China’s CRISPR Babies Propel WHO to Issue Global Standards for Gene Editing
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CRISPR pioneer and Nobel laureate Jennifer Doudna said in her book on the subject, “The power to control our species genetic future is awesome and terrifying. Deciding how to handle it may be the biggest challenge we have ever faced.”
After the astonishing 2018 announcement of one Chinese scientist’s rogue experimentation resulting in the birth of genetically modified twin girls, the World Health Organization created an expert advisory panel of ethicists, policymakers, and lawyers to address this very issue. How and when will we utilize the power of CRISPR? When does this potentially life-saving editing cross the line to unethical?
The WHO panel issued two new reports this week recommending the adoption of global standards, giving structure to prevent the unscrupulous, inequitable and possibly dangerous uses of CRISPR technology.
“We want people to look at what is happening now and what we need to do to shape the way the research will proceed,” said committee member Françoise Baylis, a professor at Dalhousie University in Halifax, Canada, and an expert on the ethics of human gene editing.
In addition to the standards, WHO is also calling for an international registry of experiments involving gene editing as well as a clear way for whistleblowers to report concerns.
An identified path for reporting might have been vital in the case of scientist He Jiankui, the creator of the first known CRISPR engineered babies. Dr. He told multiple US-based academics what he was doing, and while they claim to have advised him against proceeding, the individuals didn’t know how or where to report what they’d heard. Chinese regulations for scientific experimentation are vastly different from that of the U.S.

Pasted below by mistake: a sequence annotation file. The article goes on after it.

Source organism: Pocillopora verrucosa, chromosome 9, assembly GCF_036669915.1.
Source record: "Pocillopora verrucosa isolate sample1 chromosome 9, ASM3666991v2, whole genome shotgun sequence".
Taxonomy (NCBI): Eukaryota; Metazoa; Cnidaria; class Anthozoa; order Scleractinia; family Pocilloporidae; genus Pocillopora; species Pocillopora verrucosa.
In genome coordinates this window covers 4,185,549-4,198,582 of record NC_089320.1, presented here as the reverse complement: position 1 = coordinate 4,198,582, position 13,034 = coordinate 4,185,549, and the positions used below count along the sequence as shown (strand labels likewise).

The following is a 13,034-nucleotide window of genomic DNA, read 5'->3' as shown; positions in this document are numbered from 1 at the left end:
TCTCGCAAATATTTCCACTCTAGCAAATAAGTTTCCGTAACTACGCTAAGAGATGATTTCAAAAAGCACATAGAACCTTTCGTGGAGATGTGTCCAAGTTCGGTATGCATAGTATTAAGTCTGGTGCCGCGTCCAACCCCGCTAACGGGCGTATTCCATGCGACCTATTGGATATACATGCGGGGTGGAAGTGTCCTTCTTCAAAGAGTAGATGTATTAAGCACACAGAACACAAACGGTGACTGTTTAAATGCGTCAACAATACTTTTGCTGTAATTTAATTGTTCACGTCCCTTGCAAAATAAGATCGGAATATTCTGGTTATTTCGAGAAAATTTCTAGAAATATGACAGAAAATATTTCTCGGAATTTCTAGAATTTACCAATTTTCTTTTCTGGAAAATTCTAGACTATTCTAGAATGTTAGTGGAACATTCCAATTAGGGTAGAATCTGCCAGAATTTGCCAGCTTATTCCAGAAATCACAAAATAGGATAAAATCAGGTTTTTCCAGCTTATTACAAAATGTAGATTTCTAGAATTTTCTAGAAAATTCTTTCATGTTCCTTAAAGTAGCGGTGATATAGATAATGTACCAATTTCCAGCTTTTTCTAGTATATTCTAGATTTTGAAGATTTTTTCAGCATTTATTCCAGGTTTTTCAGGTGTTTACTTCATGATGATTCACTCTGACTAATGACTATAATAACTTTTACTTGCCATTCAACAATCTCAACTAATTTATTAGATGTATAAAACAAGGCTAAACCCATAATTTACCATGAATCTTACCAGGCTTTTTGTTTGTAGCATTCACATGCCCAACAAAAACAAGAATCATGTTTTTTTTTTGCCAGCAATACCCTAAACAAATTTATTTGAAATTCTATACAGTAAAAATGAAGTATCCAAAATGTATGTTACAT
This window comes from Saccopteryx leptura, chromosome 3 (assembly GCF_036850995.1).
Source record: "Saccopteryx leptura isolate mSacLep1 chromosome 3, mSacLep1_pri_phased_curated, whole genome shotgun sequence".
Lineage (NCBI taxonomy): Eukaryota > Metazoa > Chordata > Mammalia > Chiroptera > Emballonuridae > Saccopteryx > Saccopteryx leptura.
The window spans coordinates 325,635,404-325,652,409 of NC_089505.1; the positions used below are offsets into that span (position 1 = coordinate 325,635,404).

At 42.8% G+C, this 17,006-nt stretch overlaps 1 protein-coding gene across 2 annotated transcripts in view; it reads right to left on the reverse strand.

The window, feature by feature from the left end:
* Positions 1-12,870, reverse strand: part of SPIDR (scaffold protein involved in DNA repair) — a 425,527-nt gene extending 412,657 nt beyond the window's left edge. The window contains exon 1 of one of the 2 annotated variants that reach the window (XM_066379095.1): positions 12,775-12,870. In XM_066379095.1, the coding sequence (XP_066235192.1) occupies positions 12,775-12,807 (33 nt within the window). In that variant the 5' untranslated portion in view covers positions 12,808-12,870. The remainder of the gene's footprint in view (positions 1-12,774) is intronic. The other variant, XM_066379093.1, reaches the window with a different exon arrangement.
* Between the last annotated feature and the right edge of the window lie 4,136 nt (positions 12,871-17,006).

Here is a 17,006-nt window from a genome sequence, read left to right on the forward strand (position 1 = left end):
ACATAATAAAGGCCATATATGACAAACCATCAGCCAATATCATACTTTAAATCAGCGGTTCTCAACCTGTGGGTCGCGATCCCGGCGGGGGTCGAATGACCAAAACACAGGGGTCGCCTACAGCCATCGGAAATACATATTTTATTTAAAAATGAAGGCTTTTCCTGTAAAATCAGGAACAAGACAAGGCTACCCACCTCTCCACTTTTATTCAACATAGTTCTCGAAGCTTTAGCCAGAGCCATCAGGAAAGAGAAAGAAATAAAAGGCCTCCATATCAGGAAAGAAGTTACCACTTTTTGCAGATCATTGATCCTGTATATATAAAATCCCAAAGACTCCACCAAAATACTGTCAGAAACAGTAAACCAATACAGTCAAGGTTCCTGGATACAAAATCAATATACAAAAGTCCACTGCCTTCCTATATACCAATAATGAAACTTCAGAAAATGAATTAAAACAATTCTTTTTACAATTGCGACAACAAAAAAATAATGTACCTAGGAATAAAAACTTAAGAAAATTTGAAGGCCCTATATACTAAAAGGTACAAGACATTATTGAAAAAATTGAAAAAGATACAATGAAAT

In a gene-editing conference in Hong Kong where Jiankui was questioned and criticized by his peers, Doudna said, “As someone who’s been involved in the genesis of CRISPR Cas9 gene editing technology I feel deeply disturbed. It’s inappropriate and something we’ve been working hard to avoid.”
The WHO publications include strategies to attempt to prevent things like: conducting gene-editing trials in low-income countries to test out therapies that would be utterly inaccessible to these communities based on cost, shady clinics preying on the desperate by offering unsafe or ineffective gene-editing, or using CRISPR editing to enhance traits to create super athletes or the like.
Last year a joint effort between the U.S. National Academy of Medicine, the U.S. National Academy of Sciences, and the U.K.’s Royal Society resulted in a report stating that gene editing is too risky to use in human embryos and should be limited to the most serious conditions. The controversial altering of human eggs, sperm or embryos is known as “germ-line editing.”
Even with these warnings and guidelines in place, the issue remains: countries cannot necessarily be compelled to cooperate.
“It is still a very open question in my mind of who is responsible for doing it, and who is going to step up,” said Jeffrey Kahn, director of Johns Hopkins Berman Institute of Bioethics and member of the committee publishing last year’s report.
A year after Dr. He shocked the world with his announcement, he was found guilty by a court in China of conducting illegal medical practices. The court sentenced him to three years in prison. While he lost his job as an associate professor at Shenzhen’s Southern University of Science and Technology, he also received a lifetime ban from working in reproductive life sciences and applying for related research grants.
According to Doudna, “We don’t have the ability to control the editing outcomes in a way that would be safe in embryos right now... It is very difficult to know how those edits will in fact affect the health outcomes of these kids.”
Little information is known about the twins born in 2018, or the third child born through Dr. He’s experiment in germ-line editing.